The noble Lord, Lord Boyd-Carpenter, spoke about an employee being able to act unilaterally somehow or other in a heinous fashion. The Government are acting unilaterally in passing this Bill. The employer will act unilaterally if he decides to open his shop. What is the meaning of the word "unilateral"? Without consultation? Without taking into account? Without recognising rights, etc? I shall allow the noble Lord, Lord Boyd-Carpenter, to intervene in a moment, but the point I seek to make is that the noble Lord, Lord Boyd-Carpenter, and the noble Baroness are saying that it is once-and-for-all, and the alternative is the employee's standing on his rights and saying to the employer, "I am enabled by legislation to say that I do not wish to work, and therefore I will not". I give way now.

5.30 p.m.

Lord Boyd-Carpenter

My Lords, the noble Lord asked what I meant by the word "unilaterally". It is simple. The amendment proposes that there should be two parties to the agreement: one shall be free to break it with impugnity and the other shall not. I call that unilateral.

Lord Graham of Edmonton

My Lords, the noble Lord may have his background and experience. Let us take this very slowly. That may be of benefit to all of us, including myself! We have a situation where the law is changed. Under the changed law the management of a shop, such as the director or the owner, is legally entitled to open. The management says to the workers, "We would like you to work on a Sunday", and an amicable agreement is reached. Later, by force of economic circumstance, the management decides that it does not wish to open on a Sunday. That is a unilateral decision. He has decided that he does not want the employee to work on a Sunday, forgetting all the changes that might have been made by that man or woman, boy or girl, to fit in with the need.

I shall not stick strictly to the unilateral argument. I am especially seized by the opening remarks of the noble Lord, Lord Boyd-Carpenter, that somehow we are seeking to create or perpetuate a special and privileged class of worker. That special and privileged class of worker is among the lowest paid in the land. If the noble Lord simply wishes to consider one part of the worker's way of life, which is the conditions of work without the pay, (this is all part of the argument) he will discover it is all very one-sided. We are considering people for whom the modest protection and provisions in the 1950 Act, which we have now agreed shall be perpetuated, are on the margin, perhaps the kind of things that protect the worker from even greater exploitation.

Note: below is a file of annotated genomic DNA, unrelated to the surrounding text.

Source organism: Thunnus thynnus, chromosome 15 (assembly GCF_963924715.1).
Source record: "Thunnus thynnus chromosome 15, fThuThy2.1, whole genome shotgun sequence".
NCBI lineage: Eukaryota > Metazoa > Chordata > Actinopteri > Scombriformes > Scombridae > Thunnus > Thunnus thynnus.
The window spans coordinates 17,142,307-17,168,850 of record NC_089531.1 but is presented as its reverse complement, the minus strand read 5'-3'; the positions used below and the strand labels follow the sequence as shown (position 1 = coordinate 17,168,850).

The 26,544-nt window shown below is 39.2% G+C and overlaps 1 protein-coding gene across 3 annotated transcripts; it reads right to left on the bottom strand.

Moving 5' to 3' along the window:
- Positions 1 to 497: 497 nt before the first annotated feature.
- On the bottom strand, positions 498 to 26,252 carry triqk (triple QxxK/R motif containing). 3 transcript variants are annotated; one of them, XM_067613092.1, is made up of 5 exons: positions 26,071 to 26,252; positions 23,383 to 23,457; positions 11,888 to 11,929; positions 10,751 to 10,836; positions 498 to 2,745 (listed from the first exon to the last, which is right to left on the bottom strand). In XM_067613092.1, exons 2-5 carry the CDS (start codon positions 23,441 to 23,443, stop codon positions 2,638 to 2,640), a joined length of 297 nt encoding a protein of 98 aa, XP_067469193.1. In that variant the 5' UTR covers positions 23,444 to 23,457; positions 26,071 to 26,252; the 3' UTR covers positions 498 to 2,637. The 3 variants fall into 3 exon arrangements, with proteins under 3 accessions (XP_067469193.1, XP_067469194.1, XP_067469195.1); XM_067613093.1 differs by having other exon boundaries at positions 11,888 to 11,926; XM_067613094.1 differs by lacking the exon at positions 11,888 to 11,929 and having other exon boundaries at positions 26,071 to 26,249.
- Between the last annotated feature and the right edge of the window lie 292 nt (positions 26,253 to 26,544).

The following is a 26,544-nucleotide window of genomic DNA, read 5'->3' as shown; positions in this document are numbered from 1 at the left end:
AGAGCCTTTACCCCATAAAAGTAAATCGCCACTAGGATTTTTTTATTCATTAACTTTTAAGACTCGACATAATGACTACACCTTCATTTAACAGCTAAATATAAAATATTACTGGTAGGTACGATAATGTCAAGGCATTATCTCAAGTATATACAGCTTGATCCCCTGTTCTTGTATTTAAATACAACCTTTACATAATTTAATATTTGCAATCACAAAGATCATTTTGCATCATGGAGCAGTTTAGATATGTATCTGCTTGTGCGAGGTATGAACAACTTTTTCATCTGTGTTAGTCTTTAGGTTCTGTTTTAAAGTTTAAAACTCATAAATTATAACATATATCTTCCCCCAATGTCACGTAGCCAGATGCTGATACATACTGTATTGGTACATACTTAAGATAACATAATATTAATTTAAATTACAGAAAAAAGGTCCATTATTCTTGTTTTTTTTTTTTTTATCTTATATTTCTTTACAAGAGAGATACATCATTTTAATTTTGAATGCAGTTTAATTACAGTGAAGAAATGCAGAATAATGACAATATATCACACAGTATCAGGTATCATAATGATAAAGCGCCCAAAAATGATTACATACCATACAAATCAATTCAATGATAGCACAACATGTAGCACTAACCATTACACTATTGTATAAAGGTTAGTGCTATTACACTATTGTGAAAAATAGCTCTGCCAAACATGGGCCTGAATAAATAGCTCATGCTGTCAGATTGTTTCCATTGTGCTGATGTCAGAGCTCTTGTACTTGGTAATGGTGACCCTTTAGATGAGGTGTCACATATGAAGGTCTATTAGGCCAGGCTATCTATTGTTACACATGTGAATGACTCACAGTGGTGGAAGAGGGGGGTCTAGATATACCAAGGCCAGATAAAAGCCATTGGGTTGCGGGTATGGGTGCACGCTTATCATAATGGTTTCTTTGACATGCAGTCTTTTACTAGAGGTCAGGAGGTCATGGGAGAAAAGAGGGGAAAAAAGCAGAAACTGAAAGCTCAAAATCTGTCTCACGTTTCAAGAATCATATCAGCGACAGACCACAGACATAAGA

I do not stand here with my background and my experience to say remotely that employers in general or even a majority who are the managers, directors and owners of retail businesses are bad employers per se, but the facts of life are clear. Against the background of a mounting total of unemployment, against the background of what the Government seek to do in the Wages Bill which started its run in another place today, it is clear that for hundreds of thousands in 1986, unless existing opportunities are protected, their rights will be whittled away. I shall not say they will be whittled away maliciously or mischieviously, but they will be allowed to go unless someone protects shop workers.

I have declared more than once an interest, which I declare once again, in the Union of Shop, Distributive and Allied Workers. This union does not represent all shop workers but most shop workers. There is the General and Municipal Workers Union, the Transport and General Workers and other unions with workers in the retail and distributive trades, all having good relationships with large employers. The statistics have not been denied because they are true. More than half the people who work in retail and distribution are not members of trade unions. I believe that being a member of a trade union per se automatically provides the worker with the ability to be articulate as to what he wants and to achieve the best possible terms from his employer. I shall not say that, because they are not organised in a trade union, unorganised workers are at the mercy of bad employers; but the Government and noble Lords know that the reason why most workers seek to be members of trade unions is that collectively they can get a better deal.

Let us consider the reality. As I have said, the reality is that a worker who now works for a large retail organisation has, on commencement day, the opportunity to tell his employer that he will not work on a Sunday. The amendment provides that the employee does not want to be as black and as white as that. He wants to say to his employer, "You have your rights to open your shop. I have my rights not to work in it. But with good relationships between employer and employee we want to talk about my (that is the employees) problems as well as yours. You are a good employer; you have a good business. I like working here. We have no arguments about wages, but I want to see whether I like working on a Sunday or after 7 o'clock at night".